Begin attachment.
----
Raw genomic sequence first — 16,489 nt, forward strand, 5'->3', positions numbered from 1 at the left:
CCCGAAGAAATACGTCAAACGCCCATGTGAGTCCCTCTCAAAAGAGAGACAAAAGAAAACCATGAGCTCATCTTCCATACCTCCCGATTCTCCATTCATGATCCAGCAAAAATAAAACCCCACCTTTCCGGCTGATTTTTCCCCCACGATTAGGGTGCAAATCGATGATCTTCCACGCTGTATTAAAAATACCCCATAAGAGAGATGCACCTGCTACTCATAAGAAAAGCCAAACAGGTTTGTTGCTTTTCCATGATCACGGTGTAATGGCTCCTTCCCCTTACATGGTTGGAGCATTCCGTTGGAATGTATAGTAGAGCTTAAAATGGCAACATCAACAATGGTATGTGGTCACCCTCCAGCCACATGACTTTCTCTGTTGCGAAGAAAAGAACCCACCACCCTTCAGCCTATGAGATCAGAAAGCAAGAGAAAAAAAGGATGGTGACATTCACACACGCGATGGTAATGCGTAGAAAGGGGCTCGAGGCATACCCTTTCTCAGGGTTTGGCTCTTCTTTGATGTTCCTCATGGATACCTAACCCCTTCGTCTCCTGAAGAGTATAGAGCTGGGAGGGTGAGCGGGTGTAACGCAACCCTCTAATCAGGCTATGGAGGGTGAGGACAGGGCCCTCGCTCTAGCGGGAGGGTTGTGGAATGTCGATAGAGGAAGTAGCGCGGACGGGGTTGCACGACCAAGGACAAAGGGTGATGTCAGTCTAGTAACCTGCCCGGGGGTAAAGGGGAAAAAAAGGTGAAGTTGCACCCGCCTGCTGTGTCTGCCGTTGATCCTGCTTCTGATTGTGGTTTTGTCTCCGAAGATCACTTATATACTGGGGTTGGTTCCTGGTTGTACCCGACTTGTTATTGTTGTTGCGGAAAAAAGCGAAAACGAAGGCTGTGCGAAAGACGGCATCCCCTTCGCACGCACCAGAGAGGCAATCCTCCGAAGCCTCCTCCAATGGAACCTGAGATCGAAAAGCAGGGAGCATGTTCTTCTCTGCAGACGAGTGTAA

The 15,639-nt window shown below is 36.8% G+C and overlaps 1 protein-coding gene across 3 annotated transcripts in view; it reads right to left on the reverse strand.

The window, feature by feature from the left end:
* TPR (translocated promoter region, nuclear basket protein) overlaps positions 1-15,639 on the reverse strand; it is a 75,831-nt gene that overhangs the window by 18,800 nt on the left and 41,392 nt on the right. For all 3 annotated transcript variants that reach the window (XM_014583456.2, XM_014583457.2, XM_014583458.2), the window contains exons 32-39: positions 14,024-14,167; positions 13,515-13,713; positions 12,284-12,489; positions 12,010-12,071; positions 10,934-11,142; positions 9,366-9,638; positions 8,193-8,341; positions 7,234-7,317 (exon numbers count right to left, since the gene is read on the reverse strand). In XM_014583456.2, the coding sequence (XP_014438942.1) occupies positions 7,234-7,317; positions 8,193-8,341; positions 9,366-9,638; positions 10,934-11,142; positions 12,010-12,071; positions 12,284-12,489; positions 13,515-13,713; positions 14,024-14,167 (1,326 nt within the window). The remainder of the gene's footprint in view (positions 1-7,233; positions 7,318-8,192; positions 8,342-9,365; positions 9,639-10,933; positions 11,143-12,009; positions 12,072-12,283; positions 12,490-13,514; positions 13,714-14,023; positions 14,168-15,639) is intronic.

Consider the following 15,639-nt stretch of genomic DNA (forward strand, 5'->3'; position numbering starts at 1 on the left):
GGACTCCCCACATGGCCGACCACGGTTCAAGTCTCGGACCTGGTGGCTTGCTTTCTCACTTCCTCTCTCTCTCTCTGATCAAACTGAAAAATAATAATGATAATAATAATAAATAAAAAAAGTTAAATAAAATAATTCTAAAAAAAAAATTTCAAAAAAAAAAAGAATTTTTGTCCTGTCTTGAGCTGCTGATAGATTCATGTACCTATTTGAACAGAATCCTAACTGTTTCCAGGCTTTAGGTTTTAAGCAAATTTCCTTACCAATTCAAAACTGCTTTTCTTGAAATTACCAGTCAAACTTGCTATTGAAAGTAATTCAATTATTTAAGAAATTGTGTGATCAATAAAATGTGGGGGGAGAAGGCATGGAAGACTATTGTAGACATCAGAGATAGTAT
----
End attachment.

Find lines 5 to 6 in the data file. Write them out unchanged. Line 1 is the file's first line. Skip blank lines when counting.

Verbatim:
* TPR (translocated promoter region, nuclear basket protein) overlaps positions 1-15,639 on the reverse strand; it is a 75,831-nt gene that overhangs the window by 18,800 nt on the left and 41,392 nt on the right. For all 3 annotated transcript variants that reach the window (XM_014583456.2, XM_014583457.2, XM_014583458.2), the window contains exons 32-39: positions 14,024-14,167; positions 13,515-13,713; positions 12,284-12,489; positions 12,010-12,071; positions 10,934-11,142; positions 9,366-9,638; positions 8,193-8,341; positions 7,234-7,317 (exon numbers count right to left, since the gene is read on the reverse strand). In XM_014583456.2, the coding sequence (XP_014438942.1) occupies positions 7,234-7,317; positions 8,193-8,341; positions 9,366-9,638; positions 10,934-11,142; positions 12,010-12,071; positions 12,284-12,489; positions 13,515-13,713; positions 14,024-14,167 (1,326 nt within the window). The remainder of the gene's footprint in view (positions 1-7,233; positions 7,318-8,192; positions 8,342-9,365; positions 9,639-10,933; positions 11,143-12,009; positions 12,072-12,283; positions 12,490-13,514; positions 13,714-14,023; positions 14,168-15,639) is intronic.

Consider the following 15,639-nt stretch of genomic DNA (forward strand, 5'->3'; position numbering starts at 1 on the left):